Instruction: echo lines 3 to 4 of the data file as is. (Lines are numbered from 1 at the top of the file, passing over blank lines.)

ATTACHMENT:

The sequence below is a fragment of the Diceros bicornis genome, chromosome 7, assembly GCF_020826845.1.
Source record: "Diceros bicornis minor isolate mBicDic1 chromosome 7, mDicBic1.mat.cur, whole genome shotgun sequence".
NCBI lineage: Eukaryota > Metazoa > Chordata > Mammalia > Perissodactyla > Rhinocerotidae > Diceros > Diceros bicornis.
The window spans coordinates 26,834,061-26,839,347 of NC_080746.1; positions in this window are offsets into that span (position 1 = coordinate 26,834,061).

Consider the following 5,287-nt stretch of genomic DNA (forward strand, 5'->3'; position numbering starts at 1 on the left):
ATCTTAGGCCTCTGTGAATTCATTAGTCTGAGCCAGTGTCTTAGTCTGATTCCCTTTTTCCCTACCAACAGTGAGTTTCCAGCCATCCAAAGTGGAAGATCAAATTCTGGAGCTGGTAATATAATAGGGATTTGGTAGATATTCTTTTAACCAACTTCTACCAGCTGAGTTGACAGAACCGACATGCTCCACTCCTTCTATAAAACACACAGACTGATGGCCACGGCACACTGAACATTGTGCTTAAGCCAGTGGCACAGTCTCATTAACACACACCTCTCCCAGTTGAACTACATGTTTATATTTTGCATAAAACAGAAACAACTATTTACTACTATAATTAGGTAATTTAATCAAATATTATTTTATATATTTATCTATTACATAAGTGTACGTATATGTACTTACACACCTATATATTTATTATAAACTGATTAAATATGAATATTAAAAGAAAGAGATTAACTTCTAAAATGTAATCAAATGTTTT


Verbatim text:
NCBI lineage: Eukaryota > Metazoa > Chordata > Mammalia > Perissodactyla > Rhinocerotidae > Diceros > Diceros bicornis.
The window spans coordinates 26,834,061-26,839,347 of NC_080746.1; positions in this window are offsets into that span (position 1 = coordinate 26,834,061).